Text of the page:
Operas take on the grandest themes: love, violence, betrayal and battles. That's why Andreas Mitisek, the director of Long Beach Opera, became interested in staging a new opera set during the most recent Iraq war and its aftermath. This small, innovative company is known for site-specific work, so Mitisek decided to mount the world premiere of Fallujah at a National Guard Armory. A Humvee dominates the stage. The ushers wear military uniforms.
"Instead of sitting in a cushy theater and just being safe and going out for drinks, you are sitting on the floor of a drill hall where these people train to go to war," Mitisek explained shortly before a recent rehearsal in Long Beach. "So here, we're telling a story about their experience once they leave that hall."
Fallujah is based on the actual experiences of Christian Ellis, a trained opera singer who enlisted with the Marine Corps when he was 19 and became a machine gunner during Operation Iraqi Freedom. During the 2004 battle of Falljuah, his platoon was ambushed and he lost one of his best friends. An IED fractured his spine. Ellis returned home with severe PTSD.
"I gave up on life. I tried killing myself," he says quietly.
Ellis says he tried to commit suicide four times. He became homeless. Quite literally, he says, he forgot how to sing.
"I forgot what notes were," he says. "I forgot how to breathe."
But in 2008, Ellis was invited to a fly fishing retreat for soldiers with PTSD. There, he met philanthropist Charlie Annenberg Weingarten, who decided to commission an opera based on Ellis' experiences.
Ellis' excitement soured a bit when he learned that an Iraqi-American had been hired to write the libretto. He flew to New York to meet Heather Raffo, whose acclaimed one-woman show Nine Parts of Desire had explored the experiences of Iraqi women after the first Gulf War.
"And she just had this way of calming me down naturally," he recalls. "Whether it was listening or asking the questions I didn't know how to answer but answered anyway."
Raffo and Ellis talked for days, sometimes for 10 hours at a time. I met the two of them, with composer Tobin Stokes, at a downtown Long Beach hotel room after an event at the local VA hospital. Singers had performed selections from the opera, and vet after vet had stood up to recount their own experiences. The three collaborators were still visibly moved by the experience.
As she prepared to write the libretto, Raffo interviewed dozens of veterans. She says hearing them talk about Iraqis and Iraq wasn't always easy, even given the context.
"It's brutal," she says. "It's brutal particularly right now, because almost all of my family is out of Iraq. It's not their home anymore: A hundred family members are down to four, and the rest are scattered all over the world. And I'm pissed."
I asked if Raffo had been apprehensive to hear stories about what the U.S. military had inflicted upon people who could have been her family. The playwright paused, and started to cry. Ellis immediately reached over to hold her hand.
"That was the hardest thing I had to do," Raffo says, her voice shaking. "I mean, spending a life in the theater, your job is to humanize."
But humanizing the U.S. military was just not something Raffo wanted to do.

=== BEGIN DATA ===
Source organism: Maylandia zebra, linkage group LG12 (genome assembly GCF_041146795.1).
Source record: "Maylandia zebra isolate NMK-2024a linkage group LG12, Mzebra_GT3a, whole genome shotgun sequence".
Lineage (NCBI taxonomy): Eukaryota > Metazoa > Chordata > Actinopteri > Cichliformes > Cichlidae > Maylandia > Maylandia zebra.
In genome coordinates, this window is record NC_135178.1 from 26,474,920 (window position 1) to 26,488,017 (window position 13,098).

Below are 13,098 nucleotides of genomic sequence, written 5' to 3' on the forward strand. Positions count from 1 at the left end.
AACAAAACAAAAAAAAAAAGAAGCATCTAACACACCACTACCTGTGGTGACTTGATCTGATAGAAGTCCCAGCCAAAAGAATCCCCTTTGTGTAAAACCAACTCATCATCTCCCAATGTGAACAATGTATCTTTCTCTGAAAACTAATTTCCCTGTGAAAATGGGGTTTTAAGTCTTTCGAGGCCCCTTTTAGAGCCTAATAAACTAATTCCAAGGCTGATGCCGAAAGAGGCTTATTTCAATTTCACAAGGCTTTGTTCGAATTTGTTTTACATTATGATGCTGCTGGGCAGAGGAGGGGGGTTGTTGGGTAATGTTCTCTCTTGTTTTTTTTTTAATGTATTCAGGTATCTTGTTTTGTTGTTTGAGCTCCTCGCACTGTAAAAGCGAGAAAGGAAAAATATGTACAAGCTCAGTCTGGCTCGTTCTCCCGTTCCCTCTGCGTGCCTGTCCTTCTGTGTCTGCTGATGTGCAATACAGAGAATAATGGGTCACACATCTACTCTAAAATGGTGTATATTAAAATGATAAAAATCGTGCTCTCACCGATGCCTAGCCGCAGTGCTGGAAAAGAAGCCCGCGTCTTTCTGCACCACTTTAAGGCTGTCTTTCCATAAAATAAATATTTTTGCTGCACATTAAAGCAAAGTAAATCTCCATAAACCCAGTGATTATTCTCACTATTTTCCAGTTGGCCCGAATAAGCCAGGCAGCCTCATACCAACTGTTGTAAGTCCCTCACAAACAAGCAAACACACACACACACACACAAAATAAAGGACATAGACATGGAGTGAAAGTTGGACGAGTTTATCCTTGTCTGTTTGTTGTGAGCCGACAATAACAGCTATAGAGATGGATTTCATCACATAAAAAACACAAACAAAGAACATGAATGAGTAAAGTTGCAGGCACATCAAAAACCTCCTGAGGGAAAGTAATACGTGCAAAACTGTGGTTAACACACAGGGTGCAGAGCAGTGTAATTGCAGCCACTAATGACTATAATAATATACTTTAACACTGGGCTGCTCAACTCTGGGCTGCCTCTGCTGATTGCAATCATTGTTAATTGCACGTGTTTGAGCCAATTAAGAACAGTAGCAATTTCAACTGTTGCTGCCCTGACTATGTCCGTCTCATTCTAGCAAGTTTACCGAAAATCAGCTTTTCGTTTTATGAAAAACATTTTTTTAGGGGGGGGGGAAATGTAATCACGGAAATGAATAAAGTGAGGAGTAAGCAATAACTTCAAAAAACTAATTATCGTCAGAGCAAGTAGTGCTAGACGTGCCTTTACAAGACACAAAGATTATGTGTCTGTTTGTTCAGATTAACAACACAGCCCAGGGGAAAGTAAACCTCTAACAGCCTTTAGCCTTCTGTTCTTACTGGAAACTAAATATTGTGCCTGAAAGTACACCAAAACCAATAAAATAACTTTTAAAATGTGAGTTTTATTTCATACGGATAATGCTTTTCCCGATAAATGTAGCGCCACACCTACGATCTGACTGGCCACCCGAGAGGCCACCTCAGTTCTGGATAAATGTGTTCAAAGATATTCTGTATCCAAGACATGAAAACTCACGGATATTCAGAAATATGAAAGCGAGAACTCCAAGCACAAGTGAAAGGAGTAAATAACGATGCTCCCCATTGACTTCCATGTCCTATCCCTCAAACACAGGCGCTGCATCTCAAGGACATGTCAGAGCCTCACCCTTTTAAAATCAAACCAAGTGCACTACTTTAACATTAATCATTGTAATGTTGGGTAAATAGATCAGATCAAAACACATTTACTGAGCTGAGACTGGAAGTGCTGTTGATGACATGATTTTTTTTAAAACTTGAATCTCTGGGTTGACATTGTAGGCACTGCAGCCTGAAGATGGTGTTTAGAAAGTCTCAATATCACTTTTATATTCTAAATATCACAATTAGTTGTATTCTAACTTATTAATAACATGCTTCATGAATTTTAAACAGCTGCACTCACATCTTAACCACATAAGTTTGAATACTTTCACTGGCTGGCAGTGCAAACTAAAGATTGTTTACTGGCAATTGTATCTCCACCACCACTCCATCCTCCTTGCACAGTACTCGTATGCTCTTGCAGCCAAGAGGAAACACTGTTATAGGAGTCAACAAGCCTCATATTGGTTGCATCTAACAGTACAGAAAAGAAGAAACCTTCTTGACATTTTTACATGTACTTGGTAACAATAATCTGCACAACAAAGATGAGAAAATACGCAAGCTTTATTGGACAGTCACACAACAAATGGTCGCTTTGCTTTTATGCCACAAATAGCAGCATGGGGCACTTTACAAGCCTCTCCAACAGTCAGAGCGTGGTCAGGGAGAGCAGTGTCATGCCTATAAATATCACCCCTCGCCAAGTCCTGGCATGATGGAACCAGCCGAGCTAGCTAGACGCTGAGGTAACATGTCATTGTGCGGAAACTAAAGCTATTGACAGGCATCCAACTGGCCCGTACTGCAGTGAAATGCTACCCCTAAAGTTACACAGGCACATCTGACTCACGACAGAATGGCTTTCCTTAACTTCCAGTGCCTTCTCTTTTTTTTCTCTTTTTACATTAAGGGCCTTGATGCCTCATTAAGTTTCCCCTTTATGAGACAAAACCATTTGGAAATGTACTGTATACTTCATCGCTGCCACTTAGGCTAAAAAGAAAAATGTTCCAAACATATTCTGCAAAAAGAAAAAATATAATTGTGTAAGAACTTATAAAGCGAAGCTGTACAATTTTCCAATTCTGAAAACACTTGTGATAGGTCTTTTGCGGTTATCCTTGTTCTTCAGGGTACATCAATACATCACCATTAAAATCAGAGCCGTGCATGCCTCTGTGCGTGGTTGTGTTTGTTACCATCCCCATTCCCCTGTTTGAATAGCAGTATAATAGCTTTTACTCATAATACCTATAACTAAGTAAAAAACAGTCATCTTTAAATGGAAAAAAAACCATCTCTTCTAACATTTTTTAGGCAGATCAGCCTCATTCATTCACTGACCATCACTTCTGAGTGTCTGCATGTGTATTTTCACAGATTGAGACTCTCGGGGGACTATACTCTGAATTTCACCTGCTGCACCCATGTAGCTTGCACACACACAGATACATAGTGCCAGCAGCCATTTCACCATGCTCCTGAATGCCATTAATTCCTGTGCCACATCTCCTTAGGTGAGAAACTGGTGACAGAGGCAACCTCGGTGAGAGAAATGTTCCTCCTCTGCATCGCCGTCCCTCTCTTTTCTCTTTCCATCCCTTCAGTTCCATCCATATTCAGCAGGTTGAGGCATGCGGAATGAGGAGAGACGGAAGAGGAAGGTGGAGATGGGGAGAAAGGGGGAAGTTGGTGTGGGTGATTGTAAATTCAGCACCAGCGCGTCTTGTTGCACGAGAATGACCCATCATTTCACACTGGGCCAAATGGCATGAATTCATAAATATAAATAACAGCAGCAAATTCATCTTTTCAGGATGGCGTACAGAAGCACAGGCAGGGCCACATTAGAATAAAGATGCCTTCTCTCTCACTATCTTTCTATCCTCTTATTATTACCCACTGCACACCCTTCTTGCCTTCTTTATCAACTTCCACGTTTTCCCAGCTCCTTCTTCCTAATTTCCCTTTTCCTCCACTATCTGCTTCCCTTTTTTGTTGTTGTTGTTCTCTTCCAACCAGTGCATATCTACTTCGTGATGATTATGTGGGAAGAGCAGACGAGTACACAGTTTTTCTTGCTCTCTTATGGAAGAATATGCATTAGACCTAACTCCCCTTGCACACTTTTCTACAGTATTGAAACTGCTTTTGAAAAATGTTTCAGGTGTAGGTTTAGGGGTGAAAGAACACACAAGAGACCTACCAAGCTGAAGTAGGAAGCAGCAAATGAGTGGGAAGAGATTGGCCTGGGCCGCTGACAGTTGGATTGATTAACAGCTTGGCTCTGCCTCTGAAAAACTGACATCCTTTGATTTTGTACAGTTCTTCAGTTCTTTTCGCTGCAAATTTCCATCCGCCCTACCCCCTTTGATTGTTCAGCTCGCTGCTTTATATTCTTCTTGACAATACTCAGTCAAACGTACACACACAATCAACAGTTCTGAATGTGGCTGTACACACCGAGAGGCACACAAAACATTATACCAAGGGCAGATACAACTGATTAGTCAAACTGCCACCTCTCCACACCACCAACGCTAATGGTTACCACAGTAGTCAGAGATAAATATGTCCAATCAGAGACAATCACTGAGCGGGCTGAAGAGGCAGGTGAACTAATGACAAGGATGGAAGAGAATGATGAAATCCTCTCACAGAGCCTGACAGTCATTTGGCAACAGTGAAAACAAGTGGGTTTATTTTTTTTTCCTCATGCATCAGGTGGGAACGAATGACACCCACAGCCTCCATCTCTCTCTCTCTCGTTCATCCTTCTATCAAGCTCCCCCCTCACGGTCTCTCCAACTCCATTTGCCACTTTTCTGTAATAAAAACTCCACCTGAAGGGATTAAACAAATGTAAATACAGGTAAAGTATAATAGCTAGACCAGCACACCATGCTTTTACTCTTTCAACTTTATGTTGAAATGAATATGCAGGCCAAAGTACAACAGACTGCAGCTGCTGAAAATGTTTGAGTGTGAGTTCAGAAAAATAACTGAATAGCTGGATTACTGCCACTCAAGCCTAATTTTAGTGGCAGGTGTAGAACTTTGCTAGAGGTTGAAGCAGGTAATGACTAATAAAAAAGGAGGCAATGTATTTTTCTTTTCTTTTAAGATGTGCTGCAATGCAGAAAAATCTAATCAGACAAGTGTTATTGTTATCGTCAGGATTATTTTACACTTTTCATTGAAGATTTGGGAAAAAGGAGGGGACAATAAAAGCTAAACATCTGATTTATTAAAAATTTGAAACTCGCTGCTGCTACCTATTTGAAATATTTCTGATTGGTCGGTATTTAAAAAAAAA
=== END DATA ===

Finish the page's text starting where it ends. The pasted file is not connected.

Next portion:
"And then I knew that was wrong," she says. "I knew I had to. And I thought, this is my opportunity to be a better human being, and a better artist. And — to love."
Tobin Stokes says that when he was brought in, he asked Ellis for the iPod playlist of songs he'd listened to while gearing up for combat. The challenge was to take music that, he says, had been used to obliterate emotion, instead use it to amplify emotions. Stokes also employed what he calls "a stylized Middle Eastern music" — not meant to be authentic, but rather to evoke local sounds as heard through the ears of the Marines.
Long Beach Opera also brought in a few actual former servicemembers to train the singers and influence the production design. Michael Hebert and Jon Harguindeguy are part of a program called Awaken Arts, designed to help people who've been through traumatic experiences. They contributed concept art to the production — and over many rehearsals, Hebert showed the singers how to move through space as soldiers would, and how to handle their stage weapons.
Hebert says that while he wasn't a huge opera fan before getting involved with Fallujah, now he loves it. And when I asked how it felt to be part of the opera, he corrected me: "It's a part of me," he said firmly. "I'm not a part of it. This is a part of me."
Baritone Lamarcus Miller told me he'd barely given a thought to the issues faced by US veterans before being cast as Fallujah's main character, Lance Corporal Philip Houston.
"Until I got the role, I was completely oblivious," he confesses. But now he thinks about veterans with PTSD all the time. "You know, I'll walk down the street and Phillip will come into my head and say, 'I could kill them.' Or, 'I could snap his neck. They're sheep.'"
For Christian Ellis, it isn't necessarily cathartic to have an opera made about his experiences at war. Getting any new opera staged is a long and excruciating process, and Ellis says much of it felt personal. Still, he's been steadily healing. He's even started singing again, with the men's chorus in Phoenix, Ariz., where he lives. And he says it was incredibly meaningful to meet the singers who play him and his buddies.
"I'm a Marine — a combat marine," he says. "Now, I want to say, 'I sing opera.'"
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